Locks, Snubs, and Other Awards Season Myths

Year after year, certain words and ideas get tossed around throughout awards season. Some have become meaningless through overuse, while others have started to take on different definitions entirely through misuse. Because it is November and these are already starting to ramp up in earnest, today, let’s talk a little bit about what people get wrong about the concepts of “lock” and “snub” and “searching for awards” and the concept of the “overdue” Oscar.


Melissa Leo in NOVITIATE, written and directed by Maggie Betts — Courtesy of Sony Pictures Classics

A favorite game for awards aficionados is to declare as early as possible that certain likely nominees and winners are “locked” for a category. This often starts to happen around September or October, as the buzz from the fall festivals puts a few films ahead of the pack as frontrunners. But this sometimes gets tossed out into the ether as early as a movie’s Sundance premiere in January.

The problem with the term is that it suggests a film or a potential nominee could stop campaigning right then and they would still be assured the nomination. This almost always false. Sure, Academy voters tend to rally around certain things and part of why the awards prediction game is so popular (and fun!) is because there are patterns and indicators and that make predicting and prognosticating possible. Although if it was easy, everyone would have perfect ballots every year and it would be a lot less entertaining.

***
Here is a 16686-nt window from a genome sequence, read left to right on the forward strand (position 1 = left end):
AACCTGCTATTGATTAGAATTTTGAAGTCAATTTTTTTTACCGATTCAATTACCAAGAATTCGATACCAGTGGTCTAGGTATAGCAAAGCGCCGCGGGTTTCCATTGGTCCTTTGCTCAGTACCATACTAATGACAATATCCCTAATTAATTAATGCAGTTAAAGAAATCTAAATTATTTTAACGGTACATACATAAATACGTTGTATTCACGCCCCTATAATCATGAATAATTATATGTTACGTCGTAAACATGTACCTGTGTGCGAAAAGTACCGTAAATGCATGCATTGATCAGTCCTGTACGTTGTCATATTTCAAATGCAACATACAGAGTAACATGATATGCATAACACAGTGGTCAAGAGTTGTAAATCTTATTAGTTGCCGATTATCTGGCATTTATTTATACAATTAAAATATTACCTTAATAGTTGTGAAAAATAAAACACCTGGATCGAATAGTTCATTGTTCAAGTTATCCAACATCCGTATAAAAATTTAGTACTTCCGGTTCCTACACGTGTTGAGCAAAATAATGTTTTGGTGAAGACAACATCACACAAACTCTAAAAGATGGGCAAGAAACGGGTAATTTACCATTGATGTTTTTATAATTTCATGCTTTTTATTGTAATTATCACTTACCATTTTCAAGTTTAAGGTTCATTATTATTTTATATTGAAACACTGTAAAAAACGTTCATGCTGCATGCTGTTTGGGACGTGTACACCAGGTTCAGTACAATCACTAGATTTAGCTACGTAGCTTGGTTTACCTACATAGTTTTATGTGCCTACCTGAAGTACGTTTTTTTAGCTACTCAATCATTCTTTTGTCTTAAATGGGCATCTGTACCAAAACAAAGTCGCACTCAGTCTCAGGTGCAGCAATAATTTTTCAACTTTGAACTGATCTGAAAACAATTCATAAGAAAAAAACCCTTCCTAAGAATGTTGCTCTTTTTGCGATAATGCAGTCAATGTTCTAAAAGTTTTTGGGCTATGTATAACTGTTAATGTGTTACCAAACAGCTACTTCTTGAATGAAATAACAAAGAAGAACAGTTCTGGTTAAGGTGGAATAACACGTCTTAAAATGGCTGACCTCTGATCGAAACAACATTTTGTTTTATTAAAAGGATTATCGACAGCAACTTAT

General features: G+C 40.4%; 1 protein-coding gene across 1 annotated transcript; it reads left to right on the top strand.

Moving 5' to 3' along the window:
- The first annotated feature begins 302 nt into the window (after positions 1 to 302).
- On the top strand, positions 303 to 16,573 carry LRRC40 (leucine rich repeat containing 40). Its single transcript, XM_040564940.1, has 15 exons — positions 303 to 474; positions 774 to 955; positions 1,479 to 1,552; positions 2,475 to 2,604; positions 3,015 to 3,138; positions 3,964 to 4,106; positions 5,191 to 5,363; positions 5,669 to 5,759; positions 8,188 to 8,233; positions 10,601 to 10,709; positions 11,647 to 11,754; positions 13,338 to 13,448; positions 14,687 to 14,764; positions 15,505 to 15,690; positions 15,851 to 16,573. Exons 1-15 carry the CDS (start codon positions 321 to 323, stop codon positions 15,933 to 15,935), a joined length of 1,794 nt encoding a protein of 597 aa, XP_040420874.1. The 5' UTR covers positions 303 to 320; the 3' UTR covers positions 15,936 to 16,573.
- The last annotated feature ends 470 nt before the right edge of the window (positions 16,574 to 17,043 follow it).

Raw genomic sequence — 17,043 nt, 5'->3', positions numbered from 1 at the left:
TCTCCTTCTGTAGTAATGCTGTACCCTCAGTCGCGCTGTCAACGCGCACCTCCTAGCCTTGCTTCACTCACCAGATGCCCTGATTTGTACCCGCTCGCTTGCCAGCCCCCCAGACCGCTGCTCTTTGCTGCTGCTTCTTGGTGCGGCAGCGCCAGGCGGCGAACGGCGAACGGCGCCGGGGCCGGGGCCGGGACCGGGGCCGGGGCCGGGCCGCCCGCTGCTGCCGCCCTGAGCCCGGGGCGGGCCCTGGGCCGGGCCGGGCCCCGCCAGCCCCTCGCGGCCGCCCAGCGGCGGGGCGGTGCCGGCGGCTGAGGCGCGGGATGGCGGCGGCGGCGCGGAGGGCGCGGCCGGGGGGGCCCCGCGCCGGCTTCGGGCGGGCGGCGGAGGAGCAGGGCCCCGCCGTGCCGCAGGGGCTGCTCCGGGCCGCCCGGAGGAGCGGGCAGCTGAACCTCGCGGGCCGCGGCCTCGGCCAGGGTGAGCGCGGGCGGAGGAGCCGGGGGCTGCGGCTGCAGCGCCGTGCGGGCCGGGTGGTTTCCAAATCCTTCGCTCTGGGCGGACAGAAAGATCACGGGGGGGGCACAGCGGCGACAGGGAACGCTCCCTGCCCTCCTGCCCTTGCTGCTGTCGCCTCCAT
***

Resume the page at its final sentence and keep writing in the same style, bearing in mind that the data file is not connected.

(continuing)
The term “lock” is also a shifting goal post. As soon as the momentum in a race changes, the same people who once declared someone a shoo-in seem to have collective amnesia when the tides turn for that hopeful, and another “lock” emerges. Do you remember the Best Actress race for the 89th Oscars? It was the 2016 film year and nearly everyone was certain Amy Adams was {finally} winning an Oscar for Arrival. And yeah, she definitely deserved the accolade because it was a terrific performance. But then she wasn’t even nominated. The next year, some were convinced Melissa Leo was a lock for Best Supporting Actress for her work in Novitiate. Others were absolutely certain Holly Hunter was locked for The Big Sick. And of course, none of us will ever forget last year’s Best Actor race.

Here’s the thing about “locks.” They aren’t real. The thousands of Academy members casting ballots aren’t setting up alliances and factions to ensure that certain nominations happen. They vote for who they like, and with many, many options to choose from, and without ever getting to see the breakdown of voting numbers, nothing is certain. Especially before the eligibility year is even over. So, yeah, it’s perfectly legitimate to have Jessica Chastain in the top spot in your predictions this year. But there’s still a long road until the ballots go out at the end of January.

There are no locks in November.